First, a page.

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John Mahama, IMF boss on Ghana’s economy

BY: Larweh Therson-Cofie
Former President John Mahama

A number of reasons, including conspiracy theories, have been given as the causes of Ghana’s present economic crisis.

The crisis is mainly financial, and some people believe that the government’s bad policies are responsible.

Some held that a secret conspiracy by the Akufo-Addo government was the cause of the economic crisis.

What was wrong with the Ghanaian economy?

Before the outbreak of the COVID-19 pandemic in March 2020, the economy had grown by 6.5 per cent in 2019.

That year, the interest rate was 16 per cent and rose from between 12 per cent and 14 per cent in early 2022, to 22 per cent in the third quarter of the year.

Inflation had gone down to 7.14 per cent in 2019 and increased to 31.70 per cent in July 2022.

Unemployment had dropped to 4.32 per cent in 2019 and rose to 4.7 per cent by the end of 2020.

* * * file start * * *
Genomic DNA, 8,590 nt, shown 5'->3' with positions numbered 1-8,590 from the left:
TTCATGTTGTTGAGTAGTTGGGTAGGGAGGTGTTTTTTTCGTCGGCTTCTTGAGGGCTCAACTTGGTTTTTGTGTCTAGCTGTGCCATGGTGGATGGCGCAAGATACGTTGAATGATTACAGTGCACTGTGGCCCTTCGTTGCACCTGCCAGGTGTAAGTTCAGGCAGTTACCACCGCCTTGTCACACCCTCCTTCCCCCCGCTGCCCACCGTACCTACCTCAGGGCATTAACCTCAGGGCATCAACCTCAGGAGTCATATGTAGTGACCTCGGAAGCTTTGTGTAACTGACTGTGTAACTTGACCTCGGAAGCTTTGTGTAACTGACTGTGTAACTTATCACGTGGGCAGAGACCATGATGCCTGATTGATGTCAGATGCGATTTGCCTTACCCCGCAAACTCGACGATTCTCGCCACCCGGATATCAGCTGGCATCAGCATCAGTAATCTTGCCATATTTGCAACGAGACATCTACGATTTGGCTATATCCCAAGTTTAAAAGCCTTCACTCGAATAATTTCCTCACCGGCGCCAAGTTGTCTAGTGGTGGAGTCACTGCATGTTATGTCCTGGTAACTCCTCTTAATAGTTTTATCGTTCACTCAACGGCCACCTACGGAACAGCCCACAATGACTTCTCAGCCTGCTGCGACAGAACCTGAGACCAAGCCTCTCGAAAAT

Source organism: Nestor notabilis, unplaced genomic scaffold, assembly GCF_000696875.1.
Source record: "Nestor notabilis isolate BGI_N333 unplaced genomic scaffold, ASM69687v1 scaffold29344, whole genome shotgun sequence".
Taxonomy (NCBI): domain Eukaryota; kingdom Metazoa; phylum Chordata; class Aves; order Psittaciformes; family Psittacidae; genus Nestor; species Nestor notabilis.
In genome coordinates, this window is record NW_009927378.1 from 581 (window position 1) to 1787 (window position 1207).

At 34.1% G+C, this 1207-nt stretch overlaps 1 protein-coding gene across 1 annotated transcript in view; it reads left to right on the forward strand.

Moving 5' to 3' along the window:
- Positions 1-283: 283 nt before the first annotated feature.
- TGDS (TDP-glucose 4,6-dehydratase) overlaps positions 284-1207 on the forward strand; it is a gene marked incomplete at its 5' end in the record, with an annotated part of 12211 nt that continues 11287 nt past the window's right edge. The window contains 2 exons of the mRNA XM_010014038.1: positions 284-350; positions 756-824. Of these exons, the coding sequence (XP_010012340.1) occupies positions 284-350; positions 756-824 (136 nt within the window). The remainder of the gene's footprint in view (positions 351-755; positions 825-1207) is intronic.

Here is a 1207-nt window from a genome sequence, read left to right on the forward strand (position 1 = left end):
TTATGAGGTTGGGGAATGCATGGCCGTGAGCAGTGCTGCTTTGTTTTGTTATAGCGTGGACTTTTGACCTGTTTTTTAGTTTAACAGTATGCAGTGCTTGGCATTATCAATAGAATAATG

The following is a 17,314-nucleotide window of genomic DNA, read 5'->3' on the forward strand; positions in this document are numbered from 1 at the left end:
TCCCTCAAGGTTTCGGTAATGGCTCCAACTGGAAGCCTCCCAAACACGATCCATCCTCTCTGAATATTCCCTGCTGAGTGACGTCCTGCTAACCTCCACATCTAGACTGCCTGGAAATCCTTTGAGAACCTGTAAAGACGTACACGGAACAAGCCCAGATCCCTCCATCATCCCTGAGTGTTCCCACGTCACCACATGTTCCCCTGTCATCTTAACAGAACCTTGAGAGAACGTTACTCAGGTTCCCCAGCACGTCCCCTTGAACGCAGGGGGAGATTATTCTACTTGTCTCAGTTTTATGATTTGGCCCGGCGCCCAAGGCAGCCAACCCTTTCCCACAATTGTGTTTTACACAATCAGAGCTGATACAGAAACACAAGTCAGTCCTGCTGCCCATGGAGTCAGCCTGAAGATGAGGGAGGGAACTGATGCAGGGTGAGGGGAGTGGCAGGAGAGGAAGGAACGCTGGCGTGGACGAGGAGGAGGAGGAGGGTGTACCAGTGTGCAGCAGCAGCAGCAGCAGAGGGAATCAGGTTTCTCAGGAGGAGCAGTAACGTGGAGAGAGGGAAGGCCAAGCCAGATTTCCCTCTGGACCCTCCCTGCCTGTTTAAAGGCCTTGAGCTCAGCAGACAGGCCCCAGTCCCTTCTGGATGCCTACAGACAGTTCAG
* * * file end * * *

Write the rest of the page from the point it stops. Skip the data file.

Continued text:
The value of the Ghana currency, the cedi, was at a manageable level and Ghana’s import cover, in terms of external reserves, was for four months.

COVID-19 was detected in Ghana in March 2020 and began to spread rapidly.

The government had no other choice than to emulate solutions that had been successfully applied in some parts of the world.

Certain emergency measures were, therefore, taken to control the spread and reduce infections and deaths.

The measures included a reduction of staff strength in some public and private businesses; closure of businesses where infections were widespread and lockdown of some areas in the country where infections were alarming.

A lockdown means restriction of movement of people in particular areas, especially in towns and cities for a number of weeks to halt the spread of the pandemic.

Economically viable areas in Ghana – Accra, Tema, Kasoa and Kumasi were locked down accordingly.

Public and private businesses which attracted large numbers of people were closed down.

These included hotels, holidays and tourist attraction spots and beaches.

Land, sea and aerial approaches into the country were restricted or closed for months.

The effects of these measures led to the economy going into recession in the second quarter of 2020 with a negative growth rate.

Economic growth for the third quarter was also negative.

It was in December 2020, that the economy came out of recession with a small fourth-quarter growth rate of 0.4 per cent.

The Discovery of a number of vaccines and their use started in late December 2020 and helped to reduce COVID-19 infections and deaths worldwide and in Ghana in 2021.